A tale of two achievements: An open letter to Rahul Gandhi; Pubished in Dainik Jagran, December 21, 2013

Posted on December 22, 2013. Filed under: Uncategorized | Tags: , |

A tale of two achievements: An open letter to Rahul Gandhi

Do uplabhdion ki daastaa — Published in Dainik Jagran, December 21, 2013

Jagdeep S. Chhokar

Dear Rahul Gandhi,

I am writing this letter to you as a citizen of India concerned with the political governance of the country. Two events that happened on two consecutive days, December 17 and 18 have prompted me to write to you. One of these obviously is the passage of the Lokpal and Lokayuktas Bill 2011 on December 18. The other, which may be a bit hard to guess, it the submission of the 66th report of the Department-Related Parliamentary Standing Committee on Personnel, Public Grievances, Law and Justice which was presented on December 17. The link between these two may not be obvious at first glance, so let me explain.


Speaking on the Lokpal Bill in the Lok Sabha on December 18, you said that the members had an opportunity to do what their predecessors were unable to do for the past 45 years since the Bill was first tabled in 1968. You rightly termed the passage of the Lokpal Bill as a “big success”, and went on to say “But the Lokpal Bill alone is not adequate to fight corruption. We need a comprehensive anti-corruption code in this country. The UPA Government has developed a powerful anti-corruption framework consisting of eight new Central laws…Even after the passage of the Lokpal Bill, four of these laws still remain pending in the Lok Sabha and two in the Rajya Sabha. I believe it is our responsibility to complete our unfinished work in our fight against corruption. I believe it is the responsibility of the 15th Lok Sabha to consider and enact all six pending anti-corruption Bills before its term expires.”

All this sounded very nice and was correct too. But so was what you said before all that which was that the “RTI [Right to Information] was the UPA’s most important assault on corruption.”

Let me now share what is happening to “the UPA’s most important assault on corruption.”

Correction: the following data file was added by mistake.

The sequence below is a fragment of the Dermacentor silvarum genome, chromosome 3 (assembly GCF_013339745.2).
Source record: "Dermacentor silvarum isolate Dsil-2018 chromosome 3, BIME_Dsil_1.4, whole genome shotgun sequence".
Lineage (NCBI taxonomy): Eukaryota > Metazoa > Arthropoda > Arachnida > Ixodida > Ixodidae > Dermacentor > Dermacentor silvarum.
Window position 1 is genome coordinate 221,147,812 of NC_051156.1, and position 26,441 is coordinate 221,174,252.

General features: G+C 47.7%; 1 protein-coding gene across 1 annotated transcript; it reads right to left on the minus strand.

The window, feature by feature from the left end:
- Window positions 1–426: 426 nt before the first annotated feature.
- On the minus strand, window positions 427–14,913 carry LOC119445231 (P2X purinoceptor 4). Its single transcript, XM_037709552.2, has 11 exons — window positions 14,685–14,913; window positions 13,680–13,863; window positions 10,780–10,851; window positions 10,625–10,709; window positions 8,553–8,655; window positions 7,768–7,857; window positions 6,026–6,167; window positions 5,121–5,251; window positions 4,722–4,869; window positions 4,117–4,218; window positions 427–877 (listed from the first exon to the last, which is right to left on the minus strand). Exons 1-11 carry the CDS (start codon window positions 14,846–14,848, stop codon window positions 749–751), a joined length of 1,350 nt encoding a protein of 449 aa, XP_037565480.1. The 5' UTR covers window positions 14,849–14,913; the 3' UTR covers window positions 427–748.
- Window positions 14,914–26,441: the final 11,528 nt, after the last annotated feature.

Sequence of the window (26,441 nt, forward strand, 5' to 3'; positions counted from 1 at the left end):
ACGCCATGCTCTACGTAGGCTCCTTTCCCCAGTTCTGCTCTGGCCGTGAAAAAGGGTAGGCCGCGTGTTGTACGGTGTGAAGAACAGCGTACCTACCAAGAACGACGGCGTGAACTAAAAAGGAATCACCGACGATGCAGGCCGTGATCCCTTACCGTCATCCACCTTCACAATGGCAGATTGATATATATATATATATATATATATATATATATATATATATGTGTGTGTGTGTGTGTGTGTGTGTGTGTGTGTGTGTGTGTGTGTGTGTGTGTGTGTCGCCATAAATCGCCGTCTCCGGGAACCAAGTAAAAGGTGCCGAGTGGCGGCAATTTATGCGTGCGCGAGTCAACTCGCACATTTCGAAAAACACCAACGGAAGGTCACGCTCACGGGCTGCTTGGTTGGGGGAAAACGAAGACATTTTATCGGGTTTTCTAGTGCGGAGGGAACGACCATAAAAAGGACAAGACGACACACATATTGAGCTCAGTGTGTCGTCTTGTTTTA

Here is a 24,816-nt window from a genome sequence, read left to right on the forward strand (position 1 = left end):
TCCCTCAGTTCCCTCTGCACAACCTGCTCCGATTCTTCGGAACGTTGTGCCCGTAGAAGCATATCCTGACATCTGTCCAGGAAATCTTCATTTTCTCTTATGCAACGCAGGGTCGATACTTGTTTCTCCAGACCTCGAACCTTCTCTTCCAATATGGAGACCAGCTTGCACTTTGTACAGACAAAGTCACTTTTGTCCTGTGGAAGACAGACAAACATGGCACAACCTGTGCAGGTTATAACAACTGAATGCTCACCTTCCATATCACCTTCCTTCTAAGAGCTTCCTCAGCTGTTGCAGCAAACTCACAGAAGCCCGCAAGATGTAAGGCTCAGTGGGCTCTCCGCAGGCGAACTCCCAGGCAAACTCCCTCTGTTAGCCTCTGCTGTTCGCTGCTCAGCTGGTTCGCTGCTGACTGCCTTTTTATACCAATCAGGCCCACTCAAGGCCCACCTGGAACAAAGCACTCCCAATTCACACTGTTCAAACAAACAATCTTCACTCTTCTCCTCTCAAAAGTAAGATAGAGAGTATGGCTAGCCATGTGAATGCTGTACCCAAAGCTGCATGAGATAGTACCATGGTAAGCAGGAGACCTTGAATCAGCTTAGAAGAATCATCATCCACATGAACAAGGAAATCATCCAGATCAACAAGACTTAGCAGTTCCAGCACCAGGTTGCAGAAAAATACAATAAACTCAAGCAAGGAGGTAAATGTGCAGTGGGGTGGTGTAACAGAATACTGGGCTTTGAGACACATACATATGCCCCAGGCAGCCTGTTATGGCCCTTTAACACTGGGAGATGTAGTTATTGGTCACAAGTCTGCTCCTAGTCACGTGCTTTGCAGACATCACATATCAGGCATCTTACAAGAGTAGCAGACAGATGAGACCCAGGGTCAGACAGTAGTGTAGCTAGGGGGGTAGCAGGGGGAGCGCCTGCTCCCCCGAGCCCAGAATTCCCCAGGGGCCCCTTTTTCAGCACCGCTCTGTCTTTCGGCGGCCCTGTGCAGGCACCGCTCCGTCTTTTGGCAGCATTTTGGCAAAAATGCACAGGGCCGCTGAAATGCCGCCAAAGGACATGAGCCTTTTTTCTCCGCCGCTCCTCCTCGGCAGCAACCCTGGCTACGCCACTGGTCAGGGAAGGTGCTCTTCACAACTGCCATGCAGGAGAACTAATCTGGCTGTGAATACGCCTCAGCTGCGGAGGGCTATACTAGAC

“The UPA’s most important assault on corruption,” the RTI Act, came into force in 2005. For the last almost nine years, it has proved to be one of the most empowering pieces of legislation in the country’s history. Ordinary citizens have taken recourse to it for a variety of issues and problems, some personal, some societal, and in very many cases succeeded in holding public authorities to account moving away from the old mai-baap conception of public authorities that were imbibed during long colonial rule. Starting with some initial misgivings, the RTI Act has found a place of pride among citizens at large. The Indian RTI Act has also drawn well-deserved accolades in international circles.

On June 03, 2013, the highest competent statutory authority under the RTI Act, the Central Information Commission (CIC), came to a conclusion that based on the information placed before it, and after listening to the arguments of various parties including those who were opposed to the proposed action, six national political parties fulfilled the conditions laid down in the RTI Act which determine whether a particular entity is a “public authority” under the RTI Act or not. These conditions are laid down in the section of the Act, which defines a public authority. Accordingly, the CIC “held that AICC/INC, BJP, CPI(M), CPI, NCP and BSP are public authorities under section 2(h) of the RTI Act.”